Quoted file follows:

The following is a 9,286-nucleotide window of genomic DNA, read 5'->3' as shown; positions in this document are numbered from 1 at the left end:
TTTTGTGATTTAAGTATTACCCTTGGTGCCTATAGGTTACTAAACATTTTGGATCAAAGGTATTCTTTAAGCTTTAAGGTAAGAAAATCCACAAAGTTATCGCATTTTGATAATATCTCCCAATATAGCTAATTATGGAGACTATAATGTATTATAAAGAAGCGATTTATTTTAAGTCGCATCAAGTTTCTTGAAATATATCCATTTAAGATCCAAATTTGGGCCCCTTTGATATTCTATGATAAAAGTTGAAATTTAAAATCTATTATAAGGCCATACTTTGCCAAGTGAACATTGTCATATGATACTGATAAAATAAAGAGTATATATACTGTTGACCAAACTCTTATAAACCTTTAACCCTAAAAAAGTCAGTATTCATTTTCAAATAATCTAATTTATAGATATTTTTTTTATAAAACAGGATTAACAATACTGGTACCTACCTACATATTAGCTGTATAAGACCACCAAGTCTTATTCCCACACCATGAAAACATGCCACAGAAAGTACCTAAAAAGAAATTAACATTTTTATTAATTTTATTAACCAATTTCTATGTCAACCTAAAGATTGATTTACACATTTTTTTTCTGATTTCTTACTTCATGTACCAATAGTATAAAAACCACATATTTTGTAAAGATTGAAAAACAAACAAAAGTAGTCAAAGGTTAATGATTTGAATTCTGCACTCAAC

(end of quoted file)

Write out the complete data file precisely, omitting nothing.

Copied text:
The following is a 9,286-nucleotide window of genomic DNA, read 5'->3' as shown; positions in this document are numbered from 1 at the left end:
TTTTGTGATTTAAGTATTACCCTTGGTGCCTATAGGTTACTAAACATTTTGGATCAAAGGTATTCTTTAAGCTTTAAGGTAAGAAAATCCACAAAGTTATCGCATTTTGATAATATCTCCCAATATAGCTAATTATGGAGACTATAATGTATTATAAAGAAGCGATTTATTTTAAGTCGCATCAAGTTTCTTGAAATATATCCATTTAAGATCCAAATTTGGGCCCCTTTGATATTCTATGATAAAAGTTGAAATTTAAAATCTATTATAAGGCCATACTTTGCCAAGTGAACATTGTCATATGATACTGATAAAATAAAGAGTATATATACTGTTGACCAAACTCTTATAAACCTTTAACCCTAAAAAAGTCAGTATTCATTTTCAAATAATCTAATTTATAGATATTTTTTTTATAAAACAGGATTAACAATACTGGTACCTACCTACATATTAGCTGTATAAGACCACCAAGTCTTATTCCCACACCATGAAAACATGCCACAGAAAGTACCTAAAAAGAAATTAACATTTTTATTAATTTTATTAACCAATTTCTATGTCAACCTAAAGATTGATTTACACATTTTTTTTCTGATTTCTTACTTCATGTACCAATAGTATAAAAACCACATATTTTGTAAAGATTGAAAAACAAACAAAAGTAGTCAAAGGTTAATGATTTGAATTCTGCACTCAAC